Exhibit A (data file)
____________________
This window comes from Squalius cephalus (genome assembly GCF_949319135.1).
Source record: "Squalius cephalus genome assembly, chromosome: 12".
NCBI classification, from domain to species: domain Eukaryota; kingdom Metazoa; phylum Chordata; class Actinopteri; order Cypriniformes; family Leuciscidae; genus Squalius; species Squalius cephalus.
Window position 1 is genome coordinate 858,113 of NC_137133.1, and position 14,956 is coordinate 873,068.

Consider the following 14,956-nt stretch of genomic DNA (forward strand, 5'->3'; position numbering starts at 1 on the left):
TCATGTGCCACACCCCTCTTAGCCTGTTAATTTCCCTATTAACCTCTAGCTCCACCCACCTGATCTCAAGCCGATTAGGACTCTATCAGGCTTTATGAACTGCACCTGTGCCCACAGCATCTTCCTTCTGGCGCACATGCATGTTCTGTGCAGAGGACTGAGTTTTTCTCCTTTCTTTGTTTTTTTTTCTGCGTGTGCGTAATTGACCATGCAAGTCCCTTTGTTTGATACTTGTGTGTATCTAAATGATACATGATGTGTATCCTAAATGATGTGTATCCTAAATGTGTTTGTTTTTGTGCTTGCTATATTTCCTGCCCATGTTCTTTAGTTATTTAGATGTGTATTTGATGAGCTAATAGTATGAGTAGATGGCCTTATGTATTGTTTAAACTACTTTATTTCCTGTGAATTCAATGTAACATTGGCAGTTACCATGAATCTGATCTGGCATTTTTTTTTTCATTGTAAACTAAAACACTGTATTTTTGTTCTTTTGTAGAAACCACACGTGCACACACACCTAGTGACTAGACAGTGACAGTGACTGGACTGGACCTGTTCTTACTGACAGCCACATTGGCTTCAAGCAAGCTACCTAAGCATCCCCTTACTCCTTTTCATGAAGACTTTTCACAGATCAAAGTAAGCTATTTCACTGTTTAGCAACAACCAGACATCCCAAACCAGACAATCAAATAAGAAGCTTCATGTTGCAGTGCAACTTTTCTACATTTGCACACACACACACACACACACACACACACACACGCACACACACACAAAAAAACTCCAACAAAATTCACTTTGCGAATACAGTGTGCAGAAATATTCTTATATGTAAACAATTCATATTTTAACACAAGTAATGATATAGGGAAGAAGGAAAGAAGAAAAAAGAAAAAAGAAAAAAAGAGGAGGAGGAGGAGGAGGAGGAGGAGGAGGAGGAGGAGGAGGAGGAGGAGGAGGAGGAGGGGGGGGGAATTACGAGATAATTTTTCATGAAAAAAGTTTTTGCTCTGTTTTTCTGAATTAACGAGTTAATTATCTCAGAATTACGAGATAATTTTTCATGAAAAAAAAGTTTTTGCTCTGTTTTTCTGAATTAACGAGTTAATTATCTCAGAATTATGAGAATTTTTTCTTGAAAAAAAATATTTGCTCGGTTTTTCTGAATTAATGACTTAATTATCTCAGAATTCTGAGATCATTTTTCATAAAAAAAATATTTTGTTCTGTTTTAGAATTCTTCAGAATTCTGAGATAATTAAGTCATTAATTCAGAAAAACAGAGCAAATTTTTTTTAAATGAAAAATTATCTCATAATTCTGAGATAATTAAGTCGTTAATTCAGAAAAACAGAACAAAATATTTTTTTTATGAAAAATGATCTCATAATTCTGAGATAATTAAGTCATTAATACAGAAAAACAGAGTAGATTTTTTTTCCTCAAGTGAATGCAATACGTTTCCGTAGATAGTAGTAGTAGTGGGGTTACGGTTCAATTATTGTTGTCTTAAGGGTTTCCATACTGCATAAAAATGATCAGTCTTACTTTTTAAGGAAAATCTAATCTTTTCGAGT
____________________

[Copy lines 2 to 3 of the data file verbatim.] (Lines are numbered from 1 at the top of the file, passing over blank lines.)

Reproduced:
Source record: "Squalius cephalus genome assembly, chromosome: 12".
NCBI classification, from domain to species: domain Eukaryota; kingdom Metazoa; phylum Chordata; class Actinopteri; order Cypriniformes; family Leuciscidae; genus Squalius; species Squalius cephalus.